I have HEI isystem; 350/350; 4 bbl Edelbrock 600 cfi; headers; mild hyd cam.

Alan
54 Chevy Pickup

Centerline 04-06-2004 07:12 AM

Alan, I would move your temp gauge sensor to the location where you're fan sensor is now. This should give you a more accurate reading.

If your radiator doesn't have a bung for a fan thermostat, I would spend the $30 it will take (check here) for an adjustable fan thermostat that will replace your radiator petc0ck. This adjustable switch will allow your fan to come on and go off at whatever coolant temperatures you desire and it's the way most street rods run electric fans.

Centerline

horvath 04-06-2004 08:12 AM

Trees -- It's a very simple matter for you to attach the web page with all it's info that you emailed me. All you have to do is:

1 - Go to that web page and copy it's address (select it from the top address bar in your web browser by clicking and dragging across it, then when it's selected, press Cntrl + C to copy).

2 - Hit reply to any post and click the http:// button (seen above the message box) ... first prompt is to type your title for the link; second prompt is for the web address -- on THAT one you click in the box and press Cntrl + V to paste the address you copied.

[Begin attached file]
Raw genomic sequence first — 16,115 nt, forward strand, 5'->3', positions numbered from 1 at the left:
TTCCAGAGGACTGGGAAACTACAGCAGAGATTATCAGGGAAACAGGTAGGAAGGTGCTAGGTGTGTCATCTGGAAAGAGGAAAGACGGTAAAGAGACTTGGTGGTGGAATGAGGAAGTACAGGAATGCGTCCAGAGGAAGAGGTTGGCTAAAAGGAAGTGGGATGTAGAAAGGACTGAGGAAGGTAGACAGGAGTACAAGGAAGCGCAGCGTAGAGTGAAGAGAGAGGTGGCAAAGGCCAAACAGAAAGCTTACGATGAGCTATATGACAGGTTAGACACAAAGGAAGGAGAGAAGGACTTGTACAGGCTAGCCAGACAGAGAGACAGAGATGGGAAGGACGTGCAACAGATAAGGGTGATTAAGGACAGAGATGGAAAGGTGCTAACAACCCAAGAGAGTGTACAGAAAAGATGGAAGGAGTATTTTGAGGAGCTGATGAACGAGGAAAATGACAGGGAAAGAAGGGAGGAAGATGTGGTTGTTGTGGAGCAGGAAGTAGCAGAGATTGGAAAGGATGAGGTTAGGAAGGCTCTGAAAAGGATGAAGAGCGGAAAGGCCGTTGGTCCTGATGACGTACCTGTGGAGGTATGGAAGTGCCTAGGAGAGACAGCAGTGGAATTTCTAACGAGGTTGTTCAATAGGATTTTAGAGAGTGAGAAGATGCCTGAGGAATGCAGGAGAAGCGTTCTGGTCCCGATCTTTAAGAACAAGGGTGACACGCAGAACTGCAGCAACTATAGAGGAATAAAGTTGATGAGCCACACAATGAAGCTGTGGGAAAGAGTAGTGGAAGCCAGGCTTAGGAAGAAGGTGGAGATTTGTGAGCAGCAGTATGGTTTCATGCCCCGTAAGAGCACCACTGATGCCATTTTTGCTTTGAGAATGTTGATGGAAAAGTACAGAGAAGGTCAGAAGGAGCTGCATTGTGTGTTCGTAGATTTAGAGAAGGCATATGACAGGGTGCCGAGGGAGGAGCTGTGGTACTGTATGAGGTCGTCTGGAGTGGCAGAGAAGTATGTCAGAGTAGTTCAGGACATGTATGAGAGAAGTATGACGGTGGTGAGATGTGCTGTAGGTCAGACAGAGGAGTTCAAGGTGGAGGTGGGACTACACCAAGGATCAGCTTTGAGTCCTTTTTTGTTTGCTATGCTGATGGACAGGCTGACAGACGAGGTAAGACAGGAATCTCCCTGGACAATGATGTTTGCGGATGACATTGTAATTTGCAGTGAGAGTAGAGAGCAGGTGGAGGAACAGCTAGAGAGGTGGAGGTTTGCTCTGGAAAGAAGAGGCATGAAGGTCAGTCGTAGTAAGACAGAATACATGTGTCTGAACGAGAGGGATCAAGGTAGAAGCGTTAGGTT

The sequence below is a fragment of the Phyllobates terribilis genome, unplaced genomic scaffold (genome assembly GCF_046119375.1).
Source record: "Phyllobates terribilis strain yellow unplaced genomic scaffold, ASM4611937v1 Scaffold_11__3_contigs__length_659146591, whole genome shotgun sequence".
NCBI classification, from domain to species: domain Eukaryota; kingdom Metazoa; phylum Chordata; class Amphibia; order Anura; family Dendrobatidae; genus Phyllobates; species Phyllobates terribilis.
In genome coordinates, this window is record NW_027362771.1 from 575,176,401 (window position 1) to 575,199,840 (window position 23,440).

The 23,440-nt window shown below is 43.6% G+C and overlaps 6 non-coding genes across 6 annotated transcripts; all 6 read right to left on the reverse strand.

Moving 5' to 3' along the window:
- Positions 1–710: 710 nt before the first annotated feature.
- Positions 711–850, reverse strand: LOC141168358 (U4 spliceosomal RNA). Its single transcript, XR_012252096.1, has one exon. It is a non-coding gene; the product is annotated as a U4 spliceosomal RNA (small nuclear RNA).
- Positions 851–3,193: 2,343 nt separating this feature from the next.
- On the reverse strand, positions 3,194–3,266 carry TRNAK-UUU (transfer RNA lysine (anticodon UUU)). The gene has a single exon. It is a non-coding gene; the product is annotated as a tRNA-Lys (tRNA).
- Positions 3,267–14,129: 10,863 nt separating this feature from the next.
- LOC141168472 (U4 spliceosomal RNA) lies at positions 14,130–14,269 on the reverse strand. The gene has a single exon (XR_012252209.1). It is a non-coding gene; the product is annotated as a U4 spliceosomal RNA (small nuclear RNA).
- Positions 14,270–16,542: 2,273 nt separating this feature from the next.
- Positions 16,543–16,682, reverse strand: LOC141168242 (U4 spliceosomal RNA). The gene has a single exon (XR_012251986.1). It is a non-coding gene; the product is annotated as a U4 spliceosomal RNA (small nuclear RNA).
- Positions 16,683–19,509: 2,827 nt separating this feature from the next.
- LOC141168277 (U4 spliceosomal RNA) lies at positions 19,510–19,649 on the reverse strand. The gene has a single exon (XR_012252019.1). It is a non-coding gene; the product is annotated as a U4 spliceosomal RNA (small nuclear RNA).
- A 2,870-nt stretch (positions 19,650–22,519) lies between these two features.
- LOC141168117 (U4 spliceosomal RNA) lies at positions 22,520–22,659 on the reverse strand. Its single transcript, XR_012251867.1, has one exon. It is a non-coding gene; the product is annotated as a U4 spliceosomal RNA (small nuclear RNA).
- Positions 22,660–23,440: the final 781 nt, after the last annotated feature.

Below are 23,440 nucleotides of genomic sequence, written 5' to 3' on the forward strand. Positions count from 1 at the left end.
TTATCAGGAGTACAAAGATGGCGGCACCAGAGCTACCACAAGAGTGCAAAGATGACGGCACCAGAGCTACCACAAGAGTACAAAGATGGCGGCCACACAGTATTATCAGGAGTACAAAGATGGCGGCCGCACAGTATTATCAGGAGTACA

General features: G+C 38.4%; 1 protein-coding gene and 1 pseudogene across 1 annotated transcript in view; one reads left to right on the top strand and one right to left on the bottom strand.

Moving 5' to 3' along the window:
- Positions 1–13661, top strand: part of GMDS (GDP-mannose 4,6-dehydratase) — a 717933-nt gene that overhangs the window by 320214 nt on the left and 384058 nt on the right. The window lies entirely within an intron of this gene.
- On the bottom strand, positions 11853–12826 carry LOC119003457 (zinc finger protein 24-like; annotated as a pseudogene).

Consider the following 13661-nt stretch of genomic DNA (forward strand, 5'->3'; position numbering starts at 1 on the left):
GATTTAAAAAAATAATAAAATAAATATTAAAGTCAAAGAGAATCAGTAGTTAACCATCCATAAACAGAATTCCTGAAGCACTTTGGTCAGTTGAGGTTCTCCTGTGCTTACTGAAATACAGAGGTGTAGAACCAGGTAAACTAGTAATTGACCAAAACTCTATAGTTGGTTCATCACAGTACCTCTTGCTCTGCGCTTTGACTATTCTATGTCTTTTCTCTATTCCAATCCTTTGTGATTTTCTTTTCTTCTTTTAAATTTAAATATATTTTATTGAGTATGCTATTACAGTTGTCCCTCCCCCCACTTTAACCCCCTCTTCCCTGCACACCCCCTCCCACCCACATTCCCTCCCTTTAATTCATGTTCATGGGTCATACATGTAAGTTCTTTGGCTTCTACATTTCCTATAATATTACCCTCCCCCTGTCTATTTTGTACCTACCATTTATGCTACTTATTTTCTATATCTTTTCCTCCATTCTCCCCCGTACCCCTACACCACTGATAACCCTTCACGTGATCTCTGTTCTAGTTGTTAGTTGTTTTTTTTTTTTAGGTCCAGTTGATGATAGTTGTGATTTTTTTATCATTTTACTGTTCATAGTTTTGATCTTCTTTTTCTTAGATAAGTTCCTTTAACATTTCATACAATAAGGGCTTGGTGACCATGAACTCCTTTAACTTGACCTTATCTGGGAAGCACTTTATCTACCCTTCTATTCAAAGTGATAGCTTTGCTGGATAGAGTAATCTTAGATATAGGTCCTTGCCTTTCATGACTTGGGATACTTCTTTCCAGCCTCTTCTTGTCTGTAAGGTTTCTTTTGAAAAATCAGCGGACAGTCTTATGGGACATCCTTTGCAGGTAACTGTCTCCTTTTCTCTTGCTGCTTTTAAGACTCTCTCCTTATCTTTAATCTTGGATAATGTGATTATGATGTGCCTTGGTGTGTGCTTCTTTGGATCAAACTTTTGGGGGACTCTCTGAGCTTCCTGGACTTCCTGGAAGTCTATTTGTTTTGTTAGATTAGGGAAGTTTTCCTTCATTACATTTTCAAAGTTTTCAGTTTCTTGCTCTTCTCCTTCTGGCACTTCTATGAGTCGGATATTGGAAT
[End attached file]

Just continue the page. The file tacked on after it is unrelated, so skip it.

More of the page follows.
When you're done, it looks like this:
Here's Trees' Link

Centerline -- I'm definitely gonna move my temp gauge sensor to the manifold ... AND buy me an adjustable thermostat! Wow! How cool can you get? I can actually watch the temp gauge and turn the fan on or off, and once it's set at the correct temp, I can forget it -- that is the coolest deal I have seen yet!!

What would I do without you guys? Live in a whole lot more misery is what!

PS -- About the petc0ck -- after I put the new sensor there, how do I drain the radiator?? By removing the sensor??

PSS - Where are you at with your 53 Chevy Pickup, Bro'?

Alan
54 Chevy Pickup